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Native Cultural Charter School moves into Bettye Davis East Anchorage High School

Alaska Native Charter School is moving into East High School
Alaska Native Charter School is moving into East High School(ktuu)
Published: Mar. 5, 2021 at 4:55 PM AKST
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ANCHORAGE, Alaska (KTUU) - The Alaska Native Cultural Charter School has found a new home after the Anchorage School District declared its former building unsafe during COVID-19.

Charter school staff are in the process of moving into a wing of the Bettye Davis East Anchorage High School, where they will remain for the rest of this school year and next.

Native Cultural Charter School Principal Sheila Sweetsir said the school, which has operated for several years out of a leased building on Bragaw Street, had issues with ventilation and air flow to the classrooms.

“We communicated with ASD and they had someone come out and look at the air flow and realized that we did not have the proper air flow for our students,” she said. “It was safe for our staff to be in there, but it was not okay for our students to be in there.”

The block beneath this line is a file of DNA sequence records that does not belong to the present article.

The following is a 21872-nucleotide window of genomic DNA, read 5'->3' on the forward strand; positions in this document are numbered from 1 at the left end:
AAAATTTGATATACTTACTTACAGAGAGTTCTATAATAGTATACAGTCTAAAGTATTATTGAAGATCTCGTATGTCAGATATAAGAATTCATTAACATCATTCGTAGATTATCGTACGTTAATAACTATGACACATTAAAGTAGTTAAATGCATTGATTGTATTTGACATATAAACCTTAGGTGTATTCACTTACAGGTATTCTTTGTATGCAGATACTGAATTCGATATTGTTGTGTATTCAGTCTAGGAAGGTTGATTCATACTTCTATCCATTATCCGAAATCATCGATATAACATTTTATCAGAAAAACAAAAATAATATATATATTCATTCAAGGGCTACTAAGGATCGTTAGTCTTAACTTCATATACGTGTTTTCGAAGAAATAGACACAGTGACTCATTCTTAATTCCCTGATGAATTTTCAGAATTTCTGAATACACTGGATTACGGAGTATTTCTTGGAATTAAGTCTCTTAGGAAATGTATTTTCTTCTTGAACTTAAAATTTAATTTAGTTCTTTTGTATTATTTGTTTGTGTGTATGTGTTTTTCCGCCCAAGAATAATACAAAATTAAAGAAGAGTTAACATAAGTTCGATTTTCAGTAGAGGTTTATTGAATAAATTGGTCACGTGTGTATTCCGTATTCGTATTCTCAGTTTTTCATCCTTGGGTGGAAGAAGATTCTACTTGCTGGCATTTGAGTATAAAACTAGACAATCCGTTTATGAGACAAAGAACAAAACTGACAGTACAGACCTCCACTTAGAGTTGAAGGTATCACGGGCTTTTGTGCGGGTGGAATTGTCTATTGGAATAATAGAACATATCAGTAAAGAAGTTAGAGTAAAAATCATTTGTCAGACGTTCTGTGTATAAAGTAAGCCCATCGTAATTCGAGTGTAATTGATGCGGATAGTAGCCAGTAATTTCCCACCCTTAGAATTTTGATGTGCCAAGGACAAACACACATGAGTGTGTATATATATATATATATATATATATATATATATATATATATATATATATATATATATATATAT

Sweetsir said the school was anxious to bring hundreds of K-8 students back to in-person learning as soon as possible. But after discussions with the landlord, they realized repairing the building would not be an easy fix.

Instead, the school teamed up with the district to hunt for a new home, which they found, right down the street.

East High Principal Sam Spinella said declining enrollment has meant his school has extra space. The charter school is moving into the second floor of what’s known as the Benson Wing.

Spinella said, for the most part, the younger students will be separated from high school students.

“It’s going to be interesting to see little kids in the building because we’ve not seen little kids before here,” he said.

And while East High teachers did have to do some shuffling to consolidate space for the charter school, Spinella said everyone seems on board with the new arrangement.

“Our teachers were great. They were very gracious and willing to do it. And the whole thing is, they were doing it for kids and that’s what they wanted to do,” he said.

The arrangement is not a permanent one. The charter school is still searching for a space where they won’t have to move. In the meantime, Sweetsir said she’s grateful things have gone so smoothly and so quickly.

“In a matter of 3 days we packed up our whole school,” she said. “We have two days, we are moving in, and we are going to be prepared and ready for our students on March 15.”

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